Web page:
DURHAM, N.H., February 9, 2017 – Potentially damaging, wood pests in downed trees are wood-inhabiting insects — they survive in trees cut into logs after storms to live for much longer than thought. These likely tree-killing pests live for up to several years following a major weather disturbance, a recent U.S. Forest Service study concluded.
In June 2011, a powerful EF3 tornado tore a 39-mile path through western Massachusetts, damaging or killing thousands of trees. After the storm, Forest Service entomologists conducted a study to determine how long firewood cut from a major disturbance would harbor potentially damaging insects.
“The downed trees full of wood pests provide habitat to many insects over time,” said Kevin Dodds, a Forest Service entomologist and lead author of the study. “This habitat changes over time as the downed trees decay, and generally speaking, the insects that colonize tree material early can often be the most damaging if moved into new environments.”
Such as the Asian longhorned beetle (pictured above) and emerald ash borer pose major threats to forests across the United States and can be easily spread in wood products.
The entomologists collected ash, birch, maple, oak and pine logs from the blow down area and split it into firewood-sized pieces. “Firewood was collected by the third week of April 2012, 2013 and 2014 and placed in rearing barrels after splitting,” reads the study.
Each year they opened the drums and painstakingly inventoried the insects that had emerged from the wood. They kept detailed records of the number, species and year that the insects had emerged, as well as from which type of wood.
Wood Pests…Even Three Years After A Tornado?
The study noted that firewood harvested from the large scale disturbance of wood pests in downed trees fallen in northeastern hardwood forests produced large numbers of insects, even three years after the tornado.
“It was a little surprising that even after three years, we still found insects associated with recently killed trees emerging from firewood,” Dodds added.
Movement Of Firewood Spreads Tree-Killers
Dodd’s discovery adds another note of caution to the movement of firewood and other wood products. The long distance movement of firewood is a major contributor to the spread of tree-killing invasive insects.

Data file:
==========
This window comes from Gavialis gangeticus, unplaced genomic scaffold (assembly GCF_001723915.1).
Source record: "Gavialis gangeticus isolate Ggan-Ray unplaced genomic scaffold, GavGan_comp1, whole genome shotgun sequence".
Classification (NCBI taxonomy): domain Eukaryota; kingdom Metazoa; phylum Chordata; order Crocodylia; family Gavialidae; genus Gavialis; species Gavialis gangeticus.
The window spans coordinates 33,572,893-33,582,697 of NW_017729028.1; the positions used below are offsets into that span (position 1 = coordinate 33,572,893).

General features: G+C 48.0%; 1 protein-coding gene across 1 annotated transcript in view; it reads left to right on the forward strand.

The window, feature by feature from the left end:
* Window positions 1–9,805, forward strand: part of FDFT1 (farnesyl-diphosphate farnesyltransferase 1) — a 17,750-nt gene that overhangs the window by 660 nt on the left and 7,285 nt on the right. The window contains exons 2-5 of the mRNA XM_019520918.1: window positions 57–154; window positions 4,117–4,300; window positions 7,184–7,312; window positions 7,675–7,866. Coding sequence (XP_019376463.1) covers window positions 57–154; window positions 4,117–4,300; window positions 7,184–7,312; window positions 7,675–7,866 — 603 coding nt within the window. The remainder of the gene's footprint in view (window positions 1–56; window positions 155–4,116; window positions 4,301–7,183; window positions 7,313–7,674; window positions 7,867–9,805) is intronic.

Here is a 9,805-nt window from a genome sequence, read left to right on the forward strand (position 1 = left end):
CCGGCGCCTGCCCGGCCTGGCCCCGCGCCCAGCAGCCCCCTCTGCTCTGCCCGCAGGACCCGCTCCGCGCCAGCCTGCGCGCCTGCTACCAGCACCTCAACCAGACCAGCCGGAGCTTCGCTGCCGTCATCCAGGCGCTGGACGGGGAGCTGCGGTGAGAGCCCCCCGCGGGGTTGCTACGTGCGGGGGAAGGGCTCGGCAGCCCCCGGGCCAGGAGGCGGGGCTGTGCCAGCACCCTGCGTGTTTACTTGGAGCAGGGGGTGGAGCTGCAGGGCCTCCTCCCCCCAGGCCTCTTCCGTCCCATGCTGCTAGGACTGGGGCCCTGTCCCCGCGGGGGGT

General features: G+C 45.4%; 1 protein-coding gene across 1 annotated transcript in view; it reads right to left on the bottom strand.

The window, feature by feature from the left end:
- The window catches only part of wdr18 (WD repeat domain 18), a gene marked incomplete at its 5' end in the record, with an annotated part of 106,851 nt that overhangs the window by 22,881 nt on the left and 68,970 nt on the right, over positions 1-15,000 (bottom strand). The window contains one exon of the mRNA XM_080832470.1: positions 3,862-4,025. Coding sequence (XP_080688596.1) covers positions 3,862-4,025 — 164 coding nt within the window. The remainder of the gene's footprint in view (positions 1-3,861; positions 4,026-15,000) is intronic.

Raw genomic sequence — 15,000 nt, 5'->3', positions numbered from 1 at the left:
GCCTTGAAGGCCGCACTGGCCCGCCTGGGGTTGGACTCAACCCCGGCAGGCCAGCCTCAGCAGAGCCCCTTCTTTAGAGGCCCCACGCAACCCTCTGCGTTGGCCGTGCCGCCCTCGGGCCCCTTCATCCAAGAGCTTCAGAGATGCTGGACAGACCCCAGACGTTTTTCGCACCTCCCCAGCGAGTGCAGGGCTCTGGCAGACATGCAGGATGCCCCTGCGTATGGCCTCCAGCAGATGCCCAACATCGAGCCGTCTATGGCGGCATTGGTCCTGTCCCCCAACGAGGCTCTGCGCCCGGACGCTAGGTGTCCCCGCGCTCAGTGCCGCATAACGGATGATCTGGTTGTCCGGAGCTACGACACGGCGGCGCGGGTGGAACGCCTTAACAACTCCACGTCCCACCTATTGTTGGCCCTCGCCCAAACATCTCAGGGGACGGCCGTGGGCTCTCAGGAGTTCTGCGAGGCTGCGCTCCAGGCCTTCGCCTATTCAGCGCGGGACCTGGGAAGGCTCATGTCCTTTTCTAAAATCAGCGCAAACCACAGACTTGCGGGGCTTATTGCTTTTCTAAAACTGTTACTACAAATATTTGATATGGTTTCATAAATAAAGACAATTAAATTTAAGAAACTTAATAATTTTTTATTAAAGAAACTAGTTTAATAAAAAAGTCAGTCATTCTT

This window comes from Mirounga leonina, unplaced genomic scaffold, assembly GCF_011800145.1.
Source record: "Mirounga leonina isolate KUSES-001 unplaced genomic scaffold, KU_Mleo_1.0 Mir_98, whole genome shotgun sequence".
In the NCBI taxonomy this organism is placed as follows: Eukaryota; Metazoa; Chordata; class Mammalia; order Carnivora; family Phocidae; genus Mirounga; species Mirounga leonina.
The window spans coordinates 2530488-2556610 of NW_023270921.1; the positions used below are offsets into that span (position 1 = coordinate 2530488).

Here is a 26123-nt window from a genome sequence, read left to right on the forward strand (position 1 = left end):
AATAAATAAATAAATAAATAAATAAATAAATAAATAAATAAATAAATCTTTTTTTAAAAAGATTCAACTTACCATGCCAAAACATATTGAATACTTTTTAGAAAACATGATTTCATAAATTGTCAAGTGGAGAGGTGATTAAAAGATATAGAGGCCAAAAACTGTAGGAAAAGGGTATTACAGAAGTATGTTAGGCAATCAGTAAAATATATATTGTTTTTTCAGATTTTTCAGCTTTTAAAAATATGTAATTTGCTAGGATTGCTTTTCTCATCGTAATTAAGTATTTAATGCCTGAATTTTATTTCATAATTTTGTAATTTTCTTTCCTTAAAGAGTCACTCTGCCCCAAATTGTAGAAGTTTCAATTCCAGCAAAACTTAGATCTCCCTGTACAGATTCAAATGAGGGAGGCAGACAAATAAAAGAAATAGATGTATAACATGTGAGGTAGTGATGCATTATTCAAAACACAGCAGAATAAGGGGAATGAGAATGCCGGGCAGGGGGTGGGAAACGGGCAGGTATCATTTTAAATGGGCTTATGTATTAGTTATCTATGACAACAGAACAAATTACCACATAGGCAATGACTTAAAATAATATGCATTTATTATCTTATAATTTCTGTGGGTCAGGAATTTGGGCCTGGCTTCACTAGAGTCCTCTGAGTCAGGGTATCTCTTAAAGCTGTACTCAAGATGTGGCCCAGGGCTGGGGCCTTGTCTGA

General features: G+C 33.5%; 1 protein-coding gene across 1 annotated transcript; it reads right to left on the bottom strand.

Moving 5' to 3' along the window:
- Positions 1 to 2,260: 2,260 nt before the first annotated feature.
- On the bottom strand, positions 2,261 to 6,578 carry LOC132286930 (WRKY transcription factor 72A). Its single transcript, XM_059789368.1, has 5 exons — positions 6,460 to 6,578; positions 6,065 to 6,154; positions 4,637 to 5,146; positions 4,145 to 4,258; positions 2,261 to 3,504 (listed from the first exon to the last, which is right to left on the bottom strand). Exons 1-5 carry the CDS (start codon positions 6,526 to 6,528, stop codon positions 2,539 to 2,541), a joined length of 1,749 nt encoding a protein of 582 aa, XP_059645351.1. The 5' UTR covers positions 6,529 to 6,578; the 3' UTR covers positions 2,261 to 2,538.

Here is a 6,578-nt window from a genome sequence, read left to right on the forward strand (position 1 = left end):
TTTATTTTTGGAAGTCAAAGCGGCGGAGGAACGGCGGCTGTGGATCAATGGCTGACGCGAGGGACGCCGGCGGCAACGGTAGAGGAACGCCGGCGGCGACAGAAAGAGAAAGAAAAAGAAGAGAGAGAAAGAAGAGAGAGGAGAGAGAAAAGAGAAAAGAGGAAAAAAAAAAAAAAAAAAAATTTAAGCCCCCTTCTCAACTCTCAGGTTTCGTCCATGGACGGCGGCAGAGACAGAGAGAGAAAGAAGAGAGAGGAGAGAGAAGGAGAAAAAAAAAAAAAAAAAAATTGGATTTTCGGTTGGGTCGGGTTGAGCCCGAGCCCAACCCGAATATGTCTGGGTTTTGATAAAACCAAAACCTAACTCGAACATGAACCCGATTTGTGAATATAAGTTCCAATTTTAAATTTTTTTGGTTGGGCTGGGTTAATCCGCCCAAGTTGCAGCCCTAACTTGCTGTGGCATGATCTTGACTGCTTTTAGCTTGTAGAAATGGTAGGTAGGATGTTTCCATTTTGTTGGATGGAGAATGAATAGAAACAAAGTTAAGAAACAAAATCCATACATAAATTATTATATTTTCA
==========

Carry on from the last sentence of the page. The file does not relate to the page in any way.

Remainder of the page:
“Even years after firewood or logs appear to be safer for transport, they might still be infested with forest-harming insects,” added Dodds.
Eastern Ash Bark Beetle, Or EAB, Has Not Hit The West Coast (Yet)
…however, a January 2017 EAB quarantine map has levels of detection services in place — as far west as Texas — in a new map posted below — since the tree devastation caused out east by EAB causes areas of tree blight deaths.
“Some may believe that older firewood poses less of a threat for moving pests, however, we found that at least at three years out, this material can still harbor damaging insects.”
– Kevin Dodds
U.S. Forest Service entomologist and lead author of the study
Dodds explained that his team wanted to put themselves in the shoes of someone who wanted to cut firewood after a tree needs removal from being blown down. “The goal of the project was to act as if we were cutting or salvaging firewood. If there’s a big disturbance, people and municipalities will clear their properties, often through firewood cutting, over a period of years,” said Dodds.
It turns out that not all of the trees died at the same time following the storm. Some of the damaged trees stayed alive for several years after being blown over. The disturbance happened in year one, but in year three or four there were still insects associated with recently dead trees found in firewood.
In Northern CA, Bark Beetles Are The Number One Invasive Tree Beetle Of Conifers
Tiny bark beetles (pictured above), family Scolytidae, are common pests of conifers (such as pines) and some attack broadleaf trees. Over 600 species occur in the United States and Canada with approximately 200 in California alone.
The most common species infesting pines in urban landscapes and at the wildland-urban interface in California are:
- engraver beetles
- red turpentine beetle, and the
- western pine beetle.
In high-elevation landscapes, such as the Tahoe Basin area or the San Bernardino Mountains,
- the Jeffrey pine beetle and
- mountain pine beetle are also frequent pests of pines.
Serpico Landscaping loves trees. Our Tree Care division of certified SF Bay Area arborists commends the U.S. Forestry Service for their announcement from this study. Summarizing the results, there is a much longer time period after a big storm for safely moving wood due to wood pests in downed trees surviving as hidden parasites.